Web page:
Greg Sterling is a Contributing Editor at Search Engine Land. He writes about the connections between digital and offline commerce. He previously held leadership roles at LSA, The Kelsey Group and TechTV. Follow him Twitter or find him on LinkedIn.

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Want to speak at SMX West? Here’s how

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Want to showcase your knowledge of search marketing to our SMX West attendees? We’d love to hear from you, and if you wow us with your proposal we’ll invite you to speak at the conference. To increase the odds of being selected, be sure to read the agenda. Understand what the sessions are about. Ensure that your pitch is on target to the show’s audience and the session. Please also be very specific about what you intend to cover. Also, if you do not see a particular session listed, this is because there are no openings for that session. Use this form to submit your request.

PLEASE NOTE: We have changed the pitch process. We’ve put together session titles that we plan to run at the show, and we’re looking for you to tell us what key learning objectives and takeaways you’ll offer to attendees. Detailed instructions are on the pitch form.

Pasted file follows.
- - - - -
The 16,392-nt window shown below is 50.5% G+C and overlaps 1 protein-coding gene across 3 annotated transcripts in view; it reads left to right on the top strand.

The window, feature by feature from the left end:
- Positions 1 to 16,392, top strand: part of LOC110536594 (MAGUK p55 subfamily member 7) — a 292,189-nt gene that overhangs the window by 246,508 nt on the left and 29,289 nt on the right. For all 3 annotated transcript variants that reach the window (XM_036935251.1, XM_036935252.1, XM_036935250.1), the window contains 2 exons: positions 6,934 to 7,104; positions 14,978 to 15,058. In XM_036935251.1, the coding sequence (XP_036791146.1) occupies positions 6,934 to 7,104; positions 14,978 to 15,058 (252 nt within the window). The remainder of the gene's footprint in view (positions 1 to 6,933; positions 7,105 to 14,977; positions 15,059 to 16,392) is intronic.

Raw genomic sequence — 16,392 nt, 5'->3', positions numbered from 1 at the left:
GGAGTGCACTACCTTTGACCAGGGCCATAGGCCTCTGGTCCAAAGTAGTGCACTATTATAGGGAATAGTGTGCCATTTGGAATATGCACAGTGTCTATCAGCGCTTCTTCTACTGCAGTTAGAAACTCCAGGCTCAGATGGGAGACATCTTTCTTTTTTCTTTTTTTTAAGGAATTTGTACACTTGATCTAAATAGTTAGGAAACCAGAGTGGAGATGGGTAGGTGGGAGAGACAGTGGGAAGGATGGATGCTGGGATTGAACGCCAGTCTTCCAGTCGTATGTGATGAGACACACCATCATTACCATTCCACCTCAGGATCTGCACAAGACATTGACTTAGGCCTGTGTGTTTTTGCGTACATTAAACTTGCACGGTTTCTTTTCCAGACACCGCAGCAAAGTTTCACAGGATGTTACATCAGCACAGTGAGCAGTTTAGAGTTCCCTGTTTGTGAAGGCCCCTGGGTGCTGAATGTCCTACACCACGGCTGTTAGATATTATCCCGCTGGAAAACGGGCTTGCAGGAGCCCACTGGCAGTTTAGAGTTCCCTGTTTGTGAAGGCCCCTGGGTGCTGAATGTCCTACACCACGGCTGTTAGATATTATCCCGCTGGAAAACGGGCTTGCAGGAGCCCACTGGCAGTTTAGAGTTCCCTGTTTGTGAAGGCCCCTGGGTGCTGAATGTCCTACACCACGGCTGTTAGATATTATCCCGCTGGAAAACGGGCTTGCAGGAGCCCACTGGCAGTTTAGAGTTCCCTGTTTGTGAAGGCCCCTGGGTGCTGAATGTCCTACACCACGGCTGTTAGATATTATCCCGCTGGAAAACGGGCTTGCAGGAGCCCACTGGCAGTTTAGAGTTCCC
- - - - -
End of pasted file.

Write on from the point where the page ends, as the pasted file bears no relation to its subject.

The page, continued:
As you might guess, interest is high in speaking at SMX conferences. We literally sift through hundreds of submissions to select speakers for the show. Here are some tips that will increase your chances of being selected.

Pitch early: Submitting your pitch early gives you a better chance of being selected. Coordinators accept speakers as soon as they identify a pitch that they think best fits the session, just like colleges that use a rolling admissions policy. So pitching early increases the likelihood you’ll be chosen.

Use the form: The speaker pitch form (http://marketinglandevents.com/speaker-form/) is the way to ask to speak. There’s helpful information there about how your pitch should be written and what it should contain.

Write it yourself and be specific: Lots of pitches come in that are not specific to the session. This is the most effective ways to ensure that your pitch is ignored. And this year, we’re no longer accepting pitches written by anyone other than a proposed speaker. If you’re a thought leader, write the pitch yourself… and make certain that it is 100% focused on the session topic.